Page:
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Патент USA US2406663

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-Al1g. 27, 1946.
R CASE
WIRE-TRANSPOSING DEVICE
Filed April 6.,'.1944
2 Sheets-Sheet 1
6
4
INVENTOR
' _Rogers Case
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Aug. 27,1946.
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R CASE
2,406,663
WIRE-TRANSPOS ING DEVICE
Filed April 6, 1944
2 Sheets-Sheet _2
'
INVENTOR
2,406,663
Patented Aug. 27, 1946
UNITED STATES PATENT OFFICE
2,406,663
WIRE-TRANSPOSING DEVICE
Rogers Case, Orange, N. J.
Application April 6, 1944, Serial No. 529,805
4 Claims. (C1. F14-@33)
1
This invention relates to a device for trans
posing the Wires of a communication line, and
constitutes a specialized improvement over the
transposition device disclosed in my co-pending
application Serial No. 475,286, ñled February
9, 1943, issued August 29, 1944 as Patent No.
2,356,750 of which this constitutes a continua
tion-impart.
A problem encountered in the erection of com
munication lines adapted to convey messages by
the “carrier” system, is that such system re
quires transposition oi the two paired line wires
at definite minimum intervals throughout each
section or division of the system. If, as is usual,
transposition brackets are mounted on the line '
2
generally satisfactory to eiïect the transposition
under straight line arrangement of the line wires,
whichV is most commonly encountered, serves ap
proximately to equalize the reaches off two paired
wires extending between poles under special cir
cumstances; namely, when two poles are placed
close together in a locality at which an abrupt
change in the direction oi the line is made.
Another object of my invention is to provide
for so doing by means of a transposition bracket
which is simple and sturdy in its structure, and
in which the arrangement of the insulators is
such as to space Vthe wires substantially from
each other in one plane when they are brought
close together in another plane for transposition.
In eiïecting this purpose, I place the insulators
poles which support between them reaches of the
of the bracket in symmetrical arrangement with
communication wires, it is necessary for satis
respect to the transverse central line of the
factory “carrier” communication that the poles
bracket; with two of the cooperative insulators
be spaced no further than the required minimum
distance. Such exact spacing of the poles is, in 20 mounted on opposite sides of the base element of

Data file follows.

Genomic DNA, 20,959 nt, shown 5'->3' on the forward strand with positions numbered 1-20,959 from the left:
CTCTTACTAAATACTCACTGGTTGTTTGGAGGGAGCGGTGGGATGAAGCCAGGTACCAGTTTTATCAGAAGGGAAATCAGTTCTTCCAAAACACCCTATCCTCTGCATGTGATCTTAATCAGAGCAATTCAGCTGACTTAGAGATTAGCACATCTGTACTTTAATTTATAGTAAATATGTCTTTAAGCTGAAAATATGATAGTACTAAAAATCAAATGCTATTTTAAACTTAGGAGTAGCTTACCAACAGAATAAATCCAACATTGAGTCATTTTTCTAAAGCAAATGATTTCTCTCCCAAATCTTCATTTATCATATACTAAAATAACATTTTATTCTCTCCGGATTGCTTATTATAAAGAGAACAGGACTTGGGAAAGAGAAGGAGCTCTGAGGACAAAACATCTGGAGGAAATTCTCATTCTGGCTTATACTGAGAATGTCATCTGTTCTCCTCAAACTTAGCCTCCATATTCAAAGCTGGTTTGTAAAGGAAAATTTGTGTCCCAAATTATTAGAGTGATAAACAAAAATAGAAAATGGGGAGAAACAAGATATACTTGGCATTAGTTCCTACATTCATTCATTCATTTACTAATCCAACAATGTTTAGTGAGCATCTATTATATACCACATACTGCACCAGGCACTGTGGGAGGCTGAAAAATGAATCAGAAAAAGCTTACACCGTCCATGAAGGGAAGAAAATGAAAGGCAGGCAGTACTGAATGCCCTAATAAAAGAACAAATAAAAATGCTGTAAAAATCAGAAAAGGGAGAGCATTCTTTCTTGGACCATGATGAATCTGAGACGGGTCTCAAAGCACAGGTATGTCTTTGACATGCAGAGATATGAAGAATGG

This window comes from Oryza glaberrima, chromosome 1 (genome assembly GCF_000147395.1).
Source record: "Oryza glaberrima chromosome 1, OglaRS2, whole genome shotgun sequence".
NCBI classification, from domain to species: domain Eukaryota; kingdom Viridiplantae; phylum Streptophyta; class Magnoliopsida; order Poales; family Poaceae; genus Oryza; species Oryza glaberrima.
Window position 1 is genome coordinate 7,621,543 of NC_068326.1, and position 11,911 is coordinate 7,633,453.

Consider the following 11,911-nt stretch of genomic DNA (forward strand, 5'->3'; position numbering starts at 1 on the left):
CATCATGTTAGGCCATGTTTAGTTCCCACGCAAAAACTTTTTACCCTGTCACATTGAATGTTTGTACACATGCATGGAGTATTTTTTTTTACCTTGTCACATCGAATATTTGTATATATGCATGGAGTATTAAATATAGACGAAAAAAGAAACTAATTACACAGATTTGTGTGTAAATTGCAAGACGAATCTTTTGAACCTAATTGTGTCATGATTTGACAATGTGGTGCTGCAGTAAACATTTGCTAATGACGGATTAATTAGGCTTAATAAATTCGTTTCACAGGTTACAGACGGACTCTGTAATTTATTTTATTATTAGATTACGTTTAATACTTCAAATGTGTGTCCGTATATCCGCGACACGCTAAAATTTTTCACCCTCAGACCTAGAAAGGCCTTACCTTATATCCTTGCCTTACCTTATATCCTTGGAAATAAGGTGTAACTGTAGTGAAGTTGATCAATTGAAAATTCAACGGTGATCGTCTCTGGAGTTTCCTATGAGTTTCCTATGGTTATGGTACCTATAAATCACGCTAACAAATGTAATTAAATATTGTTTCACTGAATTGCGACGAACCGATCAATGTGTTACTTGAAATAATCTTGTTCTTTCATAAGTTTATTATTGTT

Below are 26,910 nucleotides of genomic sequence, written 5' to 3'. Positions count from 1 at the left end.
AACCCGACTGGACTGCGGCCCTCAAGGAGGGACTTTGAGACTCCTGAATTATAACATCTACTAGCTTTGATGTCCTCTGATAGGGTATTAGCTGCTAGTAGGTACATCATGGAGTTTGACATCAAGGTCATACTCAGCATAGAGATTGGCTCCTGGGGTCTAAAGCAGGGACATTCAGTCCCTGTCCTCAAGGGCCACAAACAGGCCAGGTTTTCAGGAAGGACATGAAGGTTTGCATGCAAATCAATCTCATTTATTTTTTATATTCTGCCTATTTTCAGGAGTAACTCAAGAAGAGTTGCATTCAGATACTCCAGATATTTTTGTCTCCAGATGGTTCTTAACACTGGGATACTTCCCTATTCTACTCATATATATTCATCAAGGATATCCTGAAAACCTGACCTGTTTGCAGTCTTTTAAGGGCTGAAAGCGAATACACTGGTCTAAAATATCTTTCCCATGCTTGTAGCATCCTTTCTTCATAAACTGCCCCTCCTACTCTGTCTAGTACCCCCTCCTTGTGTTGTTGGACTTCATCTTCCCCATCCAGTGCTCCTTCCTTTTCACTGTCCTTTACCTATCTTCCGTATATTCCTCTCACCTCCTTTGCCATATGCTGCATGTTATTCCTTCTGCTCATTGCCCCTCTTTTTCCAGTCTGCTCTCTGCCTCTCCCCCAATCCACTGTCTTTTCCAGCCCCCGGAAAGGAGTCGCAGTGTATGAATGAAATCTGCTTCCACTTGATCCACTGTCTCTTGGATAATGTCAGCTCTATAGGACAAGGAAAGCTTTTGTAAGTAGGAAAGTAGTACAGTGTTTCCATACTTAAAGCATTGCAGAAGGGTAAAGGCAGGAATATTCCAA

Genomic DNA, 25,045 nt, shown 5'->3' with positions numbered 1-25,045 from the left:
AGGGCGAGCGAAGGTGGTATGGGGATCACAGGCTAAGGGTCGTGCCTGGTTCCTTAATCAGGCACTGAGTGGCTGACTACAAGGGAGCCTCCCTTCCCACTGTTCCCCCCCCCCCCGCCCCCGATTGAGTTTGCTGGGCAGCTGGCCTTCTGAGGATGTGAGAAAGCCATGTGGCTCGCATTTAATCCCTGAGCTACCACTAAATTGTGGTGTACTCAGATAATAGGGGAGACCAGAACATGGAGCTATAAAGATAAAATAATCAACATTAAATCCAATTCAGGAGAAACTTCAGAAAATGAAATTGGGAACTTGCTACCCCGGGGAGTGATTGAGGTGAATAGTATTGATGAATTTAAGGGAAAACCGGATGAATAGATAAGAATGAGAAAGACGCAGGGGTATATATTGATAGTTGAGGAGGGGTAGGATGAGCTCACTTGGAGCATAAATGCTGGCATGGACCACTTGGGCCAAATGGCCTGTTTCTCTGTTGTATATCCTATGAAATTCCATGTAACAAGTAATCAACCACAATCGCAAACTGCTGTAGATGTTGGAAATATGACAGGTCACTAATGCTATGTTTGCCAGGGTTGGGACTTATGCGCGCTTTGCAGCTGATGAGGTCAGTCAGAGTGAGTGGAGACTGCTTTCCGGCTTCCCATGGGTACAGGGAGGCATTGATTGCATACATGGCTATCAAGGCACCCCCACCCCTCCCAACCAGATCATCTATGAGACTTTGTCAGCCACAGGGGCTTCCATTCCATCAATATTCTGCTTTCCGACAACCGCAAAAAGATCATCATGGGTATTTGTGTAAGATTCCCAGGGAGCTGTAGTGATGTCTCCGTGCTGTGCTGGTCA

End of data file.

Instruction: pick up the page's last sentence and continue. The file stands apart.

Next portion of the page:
the bracket and widely spaced from each other
many localities, extremely diñicult or even im
along the base of the bracket, and with the
possible. In converting from the phantom sys
other two insulators mounted on' opposite sides
tem to the “carrier” system, the problem is even
of the base close to the transverse central line
greater because poles have already been set and
some oi them are always set throughout any ex 25 of the bracket, and preferably in> vertical axial
alignment with each other in a position offset
tended stretch of line in accommodation to local
from» a line passing through the axes of the first
conditions rather than to proper spacing. Ex
pair.
act spacing under such circumstances, there
In the accompanying drawings illustrative of
fore, would require withdrawing poles which have
already been set and replanting them in accord- ‘ my invention:
Fig. 1 is a plan View of my transposition de»i
ance with a requirement, which is of itself fre
vice, or bracket, showing two line wires transw
quently difficult or impossible to meet.
posed by the bracket.
The transposition device, or bracket, disclosed
_ Fig. II is a side elevational View of the bracket.
in my above-identiñed application, and which
Fig. III is a cross-sectional View through the
may be considered to be my standard form of
bracket taken in the plane of the section line
bracket, consists of a single frame element freni
III-_III of Fig. I.
each of the opposite sides of which project two
Fig. IV is a schematic view illustrating the
insulators, the four insulators of the bracket
use of a bracket as shown in Figs. I to III in
being mounted in approximately rectangular ar
elusive of the drawings.